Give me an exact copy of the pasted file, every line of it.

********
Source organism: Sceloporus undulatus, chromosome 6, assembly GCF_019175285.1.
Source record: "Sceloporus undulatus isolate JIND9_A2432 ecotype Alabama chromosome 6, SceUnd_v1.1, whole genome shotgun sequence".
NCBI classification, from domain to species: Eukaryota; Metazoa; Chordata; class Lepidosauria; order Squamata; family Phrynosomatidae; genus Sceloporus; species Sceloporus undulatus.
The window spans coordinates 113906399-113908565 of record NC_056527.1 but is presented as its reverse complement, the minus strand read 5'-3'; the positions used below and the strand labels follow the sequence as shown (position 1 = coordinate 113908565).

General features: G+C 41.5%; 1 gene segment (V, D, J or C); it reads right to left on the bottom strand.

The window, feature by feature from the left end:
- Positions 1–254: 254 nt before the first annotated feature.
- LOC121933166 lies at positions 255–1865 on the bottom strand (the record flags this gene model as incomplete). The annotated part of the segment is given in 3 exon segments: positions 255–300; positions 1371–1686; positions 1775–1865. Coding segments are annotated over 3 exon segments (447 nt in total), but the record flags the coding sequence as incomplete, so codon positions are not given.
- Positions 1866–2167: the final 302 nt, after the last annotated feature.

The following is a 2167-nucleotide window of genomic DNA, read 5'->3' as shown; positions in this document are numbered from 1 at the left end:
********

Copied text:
Source organism: Sceloporus undulatus, chromosome 6, assembly GCF_019175285.1.
Source record: "Sceloporus undulatus isolate JIND9_A2432 ecotype Alabama chromosome 6, SceUnd_v1.1, whole genome shotgun sequence".
NCBI classification, from domain to species: Eukaryota; Metazoa; Chordata; class Lepidosauria; order Squamata; family Phrynosomatidae; genus Sceloporus; species Sceloporus undulatus.
The window spans coordinates 113906399-113908565 of record NC_056527.1 but is presented as its reverse complement, the minus strand read 5'-3'; the positions used below and the strand labels follow the sequence as shown (position 1 = coordinate 113908565).

General features: G+C 41.5%; 1 gene segment (V, D, J or C); it reads right to left on the bottom strand.

The window, feature by feature from the left end:
- Positions 1–254: 254 nt before the first annotated feature.
- LOC121933166 lies at positions 255–1865 on the bottom strand (the record flags this gene model as incomplete). The annotated part of the segment is given in 3 exon segments: positions 255–300; positions 1371–1686; positions 1775–1865. Coding segments are annotated over 3 exon segments (447 nt in total), but the record flags the coding sequence as incomplete, so codon positions are not given.
- Positions 1866–2167: the final 302 nt, after the last annotated feature.

The following is a 2167-nucleotide window of genomic DNA, read 5'->3' as shown; positions in this document are numbered from 1 at the left end: